Last year, I talked about the challenges of being confined during the Passover holiday. This year, however, we are beginning to see the light at the end of the COVID-19 tunnel. One would naturally hope this Passover is a celebration of our liberation from both spiritual and actual confinement. The four cups of wine we traditionally drink is a perfect way to celebrate our freedom.
During the festive Pesach seder, we retell the story of our ancestor’s liberation from Egypt. An essential part of the seder is asking questions relating to central events of the our captivity and the miracle of our redemption. These events happened more than 3,000 years ago, yet each and every year we contemplate how we left our own personal “Egypt” this year.
Moreover, throughout Jewish teachings there are many references to the significance of wine. A prime example is the Passover seder. The four cups of wine that we drink on seder night represent four different expressions of redemption used by G-d when delivering the Jewish people out of Egypt. Similarly, over this past year, the COVID-19 pandemic has presented us all with unexpected challenges and obstacles that constitute some of the vicissitudes that life brings.
Further to this, as we drink these four cups of wine, while contemplating our own personal limitations and pondering ways to overcome our challenges, we try to glimpse our own personal redemption. The four cups of wine we drink at seder help us visualize a light at the end of a tunnel. Despite the struggles and obstacles, redemption awaits us.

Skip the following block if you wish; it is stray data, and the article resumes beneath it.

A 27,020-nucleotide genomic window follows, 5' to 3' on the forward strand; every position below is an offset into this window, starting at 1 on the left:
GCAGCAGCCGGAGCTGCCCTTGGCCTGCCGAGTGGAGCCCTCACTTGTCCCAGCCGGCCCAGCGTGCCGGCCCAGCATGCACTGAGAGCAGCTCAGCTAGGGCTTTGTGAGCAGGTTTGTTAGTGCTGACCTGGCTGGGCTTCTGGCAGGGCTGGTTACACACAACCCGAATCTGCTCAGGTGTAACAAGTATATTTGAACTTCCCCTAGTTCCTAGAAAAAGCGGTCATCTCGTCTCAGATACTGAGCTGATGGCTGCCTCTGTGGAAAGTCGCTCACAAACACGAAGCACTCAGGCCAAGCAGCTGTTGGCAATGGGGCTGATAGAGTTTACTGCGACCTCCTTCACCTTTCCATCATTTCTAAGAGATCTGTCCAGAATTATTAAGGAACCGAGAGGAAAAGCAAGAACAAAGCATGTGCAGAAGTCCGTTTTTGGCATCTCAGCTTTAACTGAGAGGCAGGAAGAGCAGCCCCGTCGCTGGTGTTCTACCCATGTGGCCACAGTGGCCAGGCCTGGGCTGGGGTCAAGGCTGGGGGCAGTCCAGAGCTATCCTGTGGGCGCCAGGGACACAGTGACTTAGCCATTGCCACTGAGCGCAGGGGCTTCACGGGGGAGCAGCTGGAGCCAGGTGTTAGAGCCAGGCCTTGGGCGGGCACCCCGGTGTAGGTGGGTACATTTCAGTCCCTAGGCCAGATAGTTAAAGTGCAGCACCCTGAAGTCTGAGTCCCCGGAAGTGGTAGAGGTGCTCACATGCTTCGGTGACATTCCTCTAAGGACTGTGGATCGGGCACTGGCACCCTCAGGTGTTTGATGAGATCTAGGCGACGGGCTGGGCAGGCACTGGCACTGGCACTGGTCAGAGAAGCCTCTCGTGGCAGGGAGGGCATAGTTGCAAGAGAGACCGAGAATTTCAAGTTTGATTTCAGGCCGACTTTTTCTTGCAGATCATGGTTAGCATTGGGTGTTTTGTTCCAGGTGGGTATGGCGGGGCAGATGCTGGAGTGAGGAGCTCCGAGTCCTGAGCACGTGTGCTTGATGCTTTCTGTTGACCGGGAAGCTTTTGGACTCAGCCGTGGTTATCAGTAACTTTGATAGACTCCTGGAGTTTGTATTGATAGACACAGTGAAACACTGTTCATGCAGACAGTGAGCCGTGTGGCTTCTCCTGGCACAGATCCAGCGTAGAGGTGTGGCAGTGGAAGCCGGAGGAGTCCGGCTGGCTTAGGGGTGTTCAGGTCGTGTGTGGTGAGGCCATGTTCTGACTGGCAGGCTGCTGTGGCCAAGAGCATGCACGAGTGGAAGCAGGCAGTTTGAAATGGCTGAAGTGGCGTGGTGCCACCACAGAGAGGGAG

So many different foods are often served at Passover it is difficult to make a specific wine recommendations.
Generally, drink what you like.
Sweetish will work with diverse, often sweet dishes. The ever popular, slightly sparkling Moscato is a wise choice.
So is off-dry still Chenin Blanc.
If you prefer a dry white wine, chose a high acid varietal that will cut the unctuous mouth-feel of most Passover foods. Sauvignon Blanc fits the bill.
High acid, spicy and wines with distinct flavor profiles make sense on the Passover table.
Consider the Italian miracle Barbaresco. One of the most food friendly red wines in the world, it is tannic, acidic and delicious. On contrast, the easy drinking low tannin, high acid French Beaujolais, made from Gamay grapes is another great all-around choice.
The California specialty Zinfandel is big, bold and brash. We are talking about the red one of course. There is nothing quite like it.
Finally, Shiraz, also known as Syrah, known for its full body, herbaceous and peppery flavor is another great choice. This wine is available from the New World and Old. Israel produces many excellent versions of this wine.
Chag kasher v’sameach!
Andrew Zashin is a wine collector and contributor for the Cleveland Jewish News.